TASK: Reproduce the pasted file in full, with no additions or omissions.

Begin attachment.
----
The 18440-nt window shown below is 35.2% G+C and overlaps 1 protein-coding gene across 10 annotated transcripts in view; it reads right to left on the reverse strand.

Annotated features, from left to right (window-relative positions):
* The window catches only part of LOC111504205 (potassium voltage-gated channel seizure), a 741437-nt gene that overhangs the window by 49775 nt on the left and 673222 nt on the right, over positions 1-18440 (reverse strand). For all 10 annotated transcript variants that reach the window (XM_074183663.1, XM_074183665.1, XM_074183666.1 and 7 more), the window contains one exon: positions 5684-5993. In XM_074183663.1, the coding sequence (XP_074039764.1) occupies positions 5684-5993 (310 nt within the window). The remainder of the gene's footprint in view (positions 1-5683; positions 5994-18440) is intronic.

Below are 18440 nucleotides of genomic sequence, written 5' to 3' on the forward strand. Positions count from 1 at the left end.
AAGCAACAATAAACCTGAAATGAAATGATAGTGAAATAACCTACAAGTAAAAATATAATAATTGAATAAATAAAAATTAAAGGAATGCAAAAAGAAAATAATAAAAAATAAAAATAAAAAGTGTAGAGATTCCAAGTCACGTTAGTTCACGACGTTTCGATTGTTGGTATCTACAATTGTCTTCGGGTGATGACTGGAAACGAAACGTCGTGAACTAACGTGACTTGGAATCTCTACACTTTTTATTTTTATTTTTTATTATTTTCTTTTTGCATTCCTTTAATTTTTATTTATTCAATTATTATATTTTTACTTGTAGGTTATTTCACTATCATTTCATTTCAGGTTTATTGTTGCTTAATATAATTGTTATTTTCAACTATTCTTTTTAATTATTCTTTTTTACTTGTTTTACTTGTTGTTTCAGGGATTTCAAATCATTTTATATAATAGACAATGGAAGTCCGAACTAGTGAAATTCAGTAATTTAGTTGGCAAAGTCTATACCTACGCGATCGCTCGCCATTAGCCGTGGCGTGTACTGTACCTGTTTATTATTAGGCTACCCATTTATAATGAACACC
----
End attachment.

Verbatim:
The 18440-nt window shown below is 35.2% G+C and overlaps 1 protein-coding gene across 10 annotated transcripts in view; it reads right to left on the reverse strand.

Annotated features, from left to right (window-relative positions):
* The window catches only part of LOC111504205 (potassium voltage-gated channel seizure), a 741437-nt gene that overhangs the window by 49775 nt on the left and 673222 nt on the right, over positions 1-18440 (reverse strand). For all 10 annotated transcript variants that reach the window (XM_074183663.1, XM_074183665.1, XM_074183666.1 and 7 more), the window contains one exon: positions 5684-5993. In XM_074183663.1, the coding sequence (XP_074039764.1) occupies positions 5684-5993 (310 nt within the window). The remainder of the gene's footprint in view (positions 1-5683; positions 5994-18440) is intronic.

Below are 18440 nucleotides of genomic sequence, written 5' to 3' on the forward strand. Positions count from 1 at the left end.
AAGCAACAATAAACCTGAAATGAAATGATAGTGAAATAACCTACAAGTAAAAATATAATAATTGAATAAATAAAAATTAAAGGAATGCAAAAAGAAAATAATAAAAAATAAAAATAAAAAGTGTAGAGATTCCAAGTCACGTTAGTTCACGACGTTTCGATTGTTGGTATCTACAATTGTCTTCGGGTGATGACTGGAAACGAAACGTCGTGAACTAACGTGACTTGGAATCTCTACACTTTTTATTTTTATTTTTTATTATTTTCTTTTTGCATTCCTTTAATTTTTATTTATTCAATTATTATATTTTTACTTGTAGGTTATTTCACTATCATTTCATTTCAGGTTTATTGTTGCTTAATATAATTGTTATTTTCAACTATTCTTTTTAATTATTCTTTTTTACTTGTTTTACTTGTTGTTTCAGGGATTTCAAATCATTTTATATAATAGACAATGGAAGTCCGAACTAGTGAAATTCAGTAATTTAGTTGGCAAAGTCTATACCTACGCGATCGCTCGCCATTAGCCGTGGCGTGTACTGTACCTGTTTATTATTAGGCTACCCATTTATAATGAACACC